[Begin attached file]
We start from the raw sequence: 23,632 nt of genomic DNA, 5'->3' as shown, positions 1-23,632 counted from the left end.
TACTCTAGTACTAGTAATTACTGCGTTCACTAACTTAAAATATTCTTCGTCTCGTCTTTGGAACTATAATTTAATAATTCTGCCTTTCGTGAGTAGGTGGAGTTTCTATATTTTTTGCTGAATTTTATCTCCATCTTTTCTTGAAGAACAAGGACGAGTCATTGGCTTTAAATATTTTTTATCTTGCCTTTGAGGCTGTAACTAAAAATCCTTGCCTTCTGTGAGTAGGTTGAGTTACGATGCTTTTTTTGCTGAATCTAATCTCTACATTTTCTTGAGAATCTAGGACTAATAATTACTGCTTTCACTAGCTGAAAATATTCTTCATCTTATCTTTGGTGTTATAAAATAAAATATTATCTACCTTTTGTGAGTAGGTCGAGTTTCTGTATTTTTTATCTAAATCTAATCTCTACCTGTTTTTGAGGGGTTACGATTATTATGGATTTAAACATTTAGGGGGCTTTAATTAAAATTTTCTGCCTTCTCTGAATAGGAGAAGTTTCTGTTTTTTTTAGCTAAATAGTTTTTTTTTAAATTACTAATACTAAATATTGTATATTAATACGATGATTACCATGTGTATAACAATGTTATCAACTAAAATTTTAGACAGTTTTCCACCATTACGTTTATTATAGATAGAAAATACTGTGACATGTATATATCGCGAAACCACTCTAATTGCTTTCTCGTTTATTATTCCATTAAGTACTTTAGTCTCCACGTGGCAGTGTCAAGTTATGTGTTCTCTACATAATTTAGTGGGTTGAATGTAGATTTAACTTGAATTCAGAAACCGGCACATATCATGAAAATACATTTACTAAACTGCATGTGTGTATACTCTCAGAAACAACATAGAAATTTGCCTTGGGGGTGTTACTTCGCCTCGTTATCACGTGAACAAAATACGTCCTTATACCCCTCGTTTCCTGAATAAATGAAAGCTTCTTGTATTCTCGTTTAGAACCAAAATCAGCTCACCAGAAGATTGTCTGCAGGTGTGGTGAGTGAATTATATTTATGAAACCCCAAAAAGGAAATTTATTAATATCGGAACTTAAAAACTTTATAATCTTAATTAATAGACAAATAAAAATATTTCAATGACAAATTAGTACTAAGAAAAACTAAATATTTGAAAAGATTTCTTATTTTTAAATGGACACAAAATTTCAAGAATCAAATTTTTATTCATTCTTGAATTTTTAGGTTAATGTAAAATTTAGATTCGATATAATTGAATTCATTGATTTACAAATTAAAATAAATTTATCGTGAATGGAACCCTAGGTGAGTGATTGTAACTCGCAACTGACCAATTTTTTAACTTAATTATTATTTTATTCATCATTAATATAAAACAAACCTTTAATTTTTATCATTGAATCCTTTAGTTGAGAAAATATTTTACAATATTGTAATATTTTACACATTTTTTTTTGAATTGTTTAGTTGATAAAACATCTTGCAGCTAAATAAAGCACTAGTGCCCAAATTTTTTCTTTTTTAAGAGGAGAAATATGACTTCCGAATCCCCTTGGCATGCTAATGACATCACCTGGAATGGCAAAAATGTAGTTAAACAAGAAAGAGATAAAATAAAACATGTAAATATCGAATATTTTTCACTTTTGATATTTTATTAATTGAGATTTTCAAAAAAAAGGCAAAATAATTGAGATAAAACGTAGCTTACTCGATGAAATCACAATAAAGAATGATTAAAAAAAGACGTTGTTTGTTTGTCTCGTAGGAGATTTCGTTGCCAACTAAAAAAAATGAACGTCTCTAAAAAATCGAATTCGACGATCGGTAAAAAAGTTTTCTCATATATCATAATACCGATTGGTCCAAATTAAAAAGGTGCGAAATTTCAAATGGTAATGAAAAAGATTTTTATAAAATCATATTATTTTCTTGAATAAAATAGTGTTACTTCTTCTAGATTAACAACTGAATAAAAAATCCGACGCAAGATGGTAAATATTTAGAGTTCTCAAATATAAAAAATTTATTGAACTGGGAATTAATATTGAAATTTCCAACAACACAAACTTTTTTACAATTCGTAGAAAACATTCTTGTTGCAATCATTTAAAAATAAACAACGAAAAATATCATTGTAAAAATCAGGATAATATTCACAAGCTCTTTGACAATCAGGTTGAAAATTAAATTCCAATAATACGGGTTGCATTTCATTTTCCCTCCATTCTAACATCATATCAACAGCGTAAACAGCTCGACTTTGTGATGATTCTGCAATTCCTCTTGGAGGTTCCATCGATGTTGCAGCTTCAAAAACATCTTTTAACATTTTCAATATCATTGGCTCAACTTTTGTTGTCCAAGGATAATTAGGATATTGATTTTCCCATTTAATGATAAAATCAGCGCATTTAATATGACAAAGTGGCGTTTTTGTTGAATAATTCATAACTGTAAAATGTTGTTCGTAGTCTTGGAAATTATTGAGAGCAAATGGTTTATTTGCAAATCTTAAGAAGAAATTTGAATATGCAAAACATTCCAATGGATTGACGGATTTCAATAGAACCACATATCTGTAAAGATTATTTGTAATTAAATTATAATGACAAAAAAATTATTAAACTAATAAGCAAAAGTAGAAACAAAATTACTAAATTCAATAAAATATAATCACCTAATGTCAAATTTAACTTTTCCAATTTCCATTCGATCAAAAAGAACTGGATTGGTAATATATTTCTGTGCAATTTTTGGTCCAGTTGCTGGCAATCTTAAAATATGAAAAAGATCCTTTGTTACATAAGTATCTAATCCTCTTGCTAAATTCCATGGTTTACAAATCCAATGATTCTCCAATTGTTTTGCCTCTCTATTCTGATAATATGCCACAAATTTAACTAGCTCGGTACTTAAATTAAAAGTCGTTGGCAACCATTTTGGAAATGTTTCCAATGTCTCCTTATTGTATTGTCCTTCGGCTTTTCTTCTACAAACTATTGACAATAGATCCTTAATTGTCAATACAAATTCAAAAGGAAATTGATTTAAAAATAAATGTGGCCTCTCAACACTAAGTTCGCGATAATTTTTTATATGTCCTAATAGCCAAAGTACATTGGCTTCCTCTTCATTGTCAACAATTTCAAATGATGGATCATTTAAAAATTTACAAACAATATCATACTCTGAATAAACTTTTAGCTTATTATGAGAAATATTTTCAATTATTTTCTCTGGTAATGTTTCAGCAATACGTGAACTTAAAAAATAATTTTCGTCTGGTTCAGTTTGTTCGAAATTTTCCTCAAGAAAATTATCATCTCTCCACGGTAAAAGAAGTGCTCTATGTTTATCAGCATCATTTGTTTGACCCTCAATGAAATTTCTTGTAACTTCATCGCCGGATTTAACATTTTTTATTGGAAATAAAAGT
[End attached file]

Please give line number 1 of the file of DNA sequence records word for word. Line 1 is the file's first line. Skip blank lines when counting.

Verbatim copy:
We start from the raw sequence: 23,632 nt of genomic DNA, 5'->3' as shown, positions 1-23,632 counted from the left end.